The Russian Connection
Over the centuries, the Eliots of Port Eliot have had a number of connections to the large Imperial nation called Russia, the first documented instance beginning in 1769 with an extended visit to St. Petersburg and the surrounding area by Mrs. Harriot Neale (sister of Edward, 1st Lord Eliot). She stayed in Russia nearly a whole year, spending much of her time painting watercolour views of the country (now hiding in a long-forgotten spot at Port Eliot). More than seventy-five years later, eighteen-year-old Edward John Cornwallis Eliot (commonly called Lord Eliot) visited Russia as part of his Grand Tour. He stayed in Moscow and St. Petersburg; visited the Kremlin, Tauride Palace and the Winter Palace; and sent many letters home to his mother describing his trip. Near the end of June 1845, Edward was even introduced to Tsar Nicholas I and his wife, the Empress Alexandra.
Once again (July 1867) an Eliot set off for a visit to the Tsar of all the Russias, but this time it was Edward's younger brother, Henry Cornwallis Eliot who went. As a clerk in the Foreign Office, he had been chosen to serve as secretary to the special mission proceeding to St. Petersburg to invest Emperor Alexander II with the British "Order of the Garter". The connection doesn't stop here, though. Just weeks before Henry's arrival in Russia, his cousin, Eleanor Pringle, had married Sergei Nikolaevich Plaoutine, a Colonel in the Imperial Russian Army and A.D.C. to the Tsar. There's a good chance that the cousins met during Henry's sojourn in St. Petersburg, since the relationship between Edward Granville Eliot (3rd Earl of St. Germans) and his Pringle cousins was strongly established. Whether or not Henry and Eleanor's generation continued in this vein is unknown, but the murder of many of the Plaoutine children and grandchildren during the Russian Revolution brought the familial connection to a final close.
Before moving on to specifics of the Eliots' most intriguing connection to Russia (the Plaoutine cousins), it's interesting to note that – even at as late a date as 1914 – the family still had social connections with the Imperial family. When Montague (later 8th Earl of St. Germans) and Nellie Eliot's second child and first son was born, he was given the impressive name of Nicholas Richard Michael, his godfathers being Great Uncle Henry (5th Earl of St. Germans) and the Grand Duke Michael of Russia (the then exiled younger brother of Tsar Nicholas II). That Grand Duke Michael knew the Plaoutine cousins of his Eliot friends is undeniable, but it's doubtful that any of the parties involved were aware of the connection.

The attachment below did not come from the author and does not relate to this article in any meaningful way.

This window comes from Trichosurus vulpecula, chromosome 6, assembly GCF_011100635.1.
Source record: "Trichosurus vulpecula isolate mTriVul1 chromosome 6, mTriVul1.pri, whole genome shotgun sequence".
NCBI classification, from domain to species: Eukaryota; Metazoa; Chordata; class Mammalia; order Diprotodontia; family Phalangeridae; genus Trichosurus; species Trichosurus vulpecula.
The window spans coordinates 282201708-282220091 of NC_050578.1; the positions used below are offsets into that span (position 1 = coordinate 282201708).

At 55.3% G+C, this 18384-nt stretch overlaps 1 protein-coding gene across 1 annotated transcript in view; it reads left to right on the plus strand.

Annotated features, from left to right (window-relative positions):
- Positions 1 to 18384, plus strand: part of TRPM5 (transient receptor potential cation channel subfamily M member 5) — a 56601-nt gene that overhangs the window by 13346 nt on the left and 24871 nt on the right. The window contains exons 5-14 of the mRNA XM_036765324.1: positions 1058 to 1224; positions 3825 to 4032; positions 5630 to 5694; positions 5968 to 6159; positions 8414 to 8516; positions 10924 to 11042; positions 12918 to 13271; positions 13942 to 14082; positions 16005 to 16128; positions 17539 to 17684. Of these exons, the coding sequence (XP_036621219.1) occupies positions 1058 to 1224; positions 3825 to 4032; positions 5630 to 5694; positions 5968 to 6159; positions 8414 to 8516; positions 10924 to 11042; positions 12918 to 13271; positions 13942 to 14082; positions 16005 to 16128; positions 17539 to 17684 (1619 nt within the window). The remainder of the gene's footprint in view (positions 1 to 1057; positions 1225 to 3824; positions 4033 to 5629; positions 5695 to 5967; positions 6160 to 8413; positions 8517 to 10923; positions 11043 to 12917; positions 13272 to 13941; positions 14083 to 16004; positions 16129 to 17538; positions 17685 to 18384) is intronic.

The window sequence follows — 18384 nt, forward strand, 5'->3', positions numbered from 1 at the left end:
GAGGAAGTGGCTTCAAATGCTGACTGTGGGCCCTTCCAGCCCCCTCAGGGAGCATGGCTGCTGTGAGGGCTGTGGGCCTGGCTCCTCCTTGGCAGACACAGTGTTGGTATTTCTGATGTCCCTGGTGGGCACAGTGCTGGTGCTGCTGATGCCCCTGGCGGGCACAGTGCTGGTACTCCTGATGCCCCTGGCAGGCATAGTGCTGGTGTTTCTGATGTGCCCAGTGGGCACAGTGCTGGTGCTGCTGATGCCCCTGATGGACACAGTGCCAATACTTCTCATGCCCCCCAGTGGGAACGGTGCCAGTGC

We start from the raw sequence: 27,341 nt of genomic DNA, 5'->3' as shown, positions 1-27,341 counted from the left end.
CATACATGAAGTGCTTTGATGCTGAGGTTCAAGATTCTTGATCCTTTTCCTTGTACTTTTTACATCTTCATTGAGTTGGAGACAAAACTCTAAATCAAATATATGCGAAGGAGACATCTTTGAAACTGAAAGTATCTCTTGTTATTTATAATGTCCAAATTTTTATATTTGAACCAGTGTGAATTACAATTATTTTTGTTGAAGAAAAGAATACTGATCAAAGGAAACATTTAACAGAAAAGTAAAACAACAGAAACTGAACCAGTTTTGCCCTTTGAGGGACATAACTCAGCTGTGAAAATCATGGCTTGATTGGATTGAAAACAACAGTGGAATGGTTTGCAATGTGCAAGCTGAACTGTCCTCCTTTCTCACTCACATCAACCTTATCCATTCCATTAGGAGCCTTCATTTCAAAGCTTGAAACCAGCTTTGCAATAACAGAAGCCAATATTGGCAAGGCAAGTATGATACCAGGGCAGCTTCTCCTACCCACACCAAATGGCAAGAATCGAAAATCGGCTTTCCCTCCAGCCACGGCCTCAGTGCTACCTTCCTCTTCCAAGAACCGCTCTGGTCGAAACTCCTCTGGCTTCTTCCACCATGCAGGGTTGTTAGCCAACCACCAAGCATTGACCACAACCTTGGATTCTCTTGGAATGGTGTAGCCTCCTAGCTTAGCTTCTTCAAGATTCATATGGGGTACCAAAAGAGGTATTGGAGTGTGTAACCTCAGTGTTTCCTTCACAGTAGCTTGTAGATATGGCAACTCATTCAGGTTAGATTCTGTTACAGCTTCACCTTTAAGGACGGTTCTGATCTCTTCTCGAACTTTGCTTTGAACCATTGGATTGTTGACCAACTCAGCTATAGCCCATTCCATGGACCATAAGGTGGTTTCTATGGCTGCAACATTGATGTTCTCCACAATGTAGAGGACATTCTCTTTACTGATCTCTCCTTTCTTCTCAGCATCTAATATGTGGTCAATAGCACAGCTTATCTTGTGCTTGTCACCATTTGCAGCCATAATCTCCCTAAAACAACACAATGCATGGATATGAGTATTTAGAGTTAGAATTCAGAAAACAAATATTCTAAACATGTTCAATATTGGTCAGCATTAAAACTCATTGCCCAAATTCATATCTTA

From St. Germans to St. Petersburg
Edward James Eliot's grandson, John Henry Pringle, was an officer in the Coldstream Guards who travelled a good deal, spending a lot of time in France. His fourth child, Eleanor, was born in London in 1843. Undoubtedly, she spent a good deal of time in France, and by the 1860s she was described as one of the "reigning blonde beauties of London".
Just how Eleanor met Serge Plaoutine is unknown, however it seems that probable that it was through her maternal aunt. This aunt was Emma Ramsbottom, widow of Sir Stewart Bruce. In 1849, Emma married Colonel Bernard Ernest Jule de Koetteritz. He was, presumably, German-born, as his father was a General de Koetteritz of Leipzig. Bernard was, at the time of his marriage, a Colonel in the Imperial Guard of Russia. They lived in Florence, Italy, also spending some time in Baden-Baden. It would seem natural if Eleanor Pringle was introduced to Serge Plaoutine through her aunt and uncle's connections in Russia.
Eleanor and Serge Plaoutine were married at the Church of the Holy Trinity in Nice, France, on 30 Apr 1867. Their first child, Nikolai, was born there on 2 Feb 1868. Three more children, two daughters and another son (all born in Russia), followed during the next seven years.
Eliot Descendants in Imperial Russia
The Plaoutines and their children were members of the highest society in Russia before the Revolution and the introduction of the Bolshevik regime. Serge was one of the wealthiest land owners in the country before 1917. He was retired as a General in the Army, having served as A.D.C. to the Tsar for some time. He was an avid collector of art, as well as having a large collection of mounted Russian birds. The well-known miniature of St. George and the Dragon (attributed to Rogier van der Weyden), on display at the National Gallery of Art in Washington D.C., was part of General Plaoutine's collection and one of the few pieces he brought out of Russia. Together, Eleanor and Serge also shared a common interest in paleontology and discovered more than eight species of fossils which bear the name of "plautini".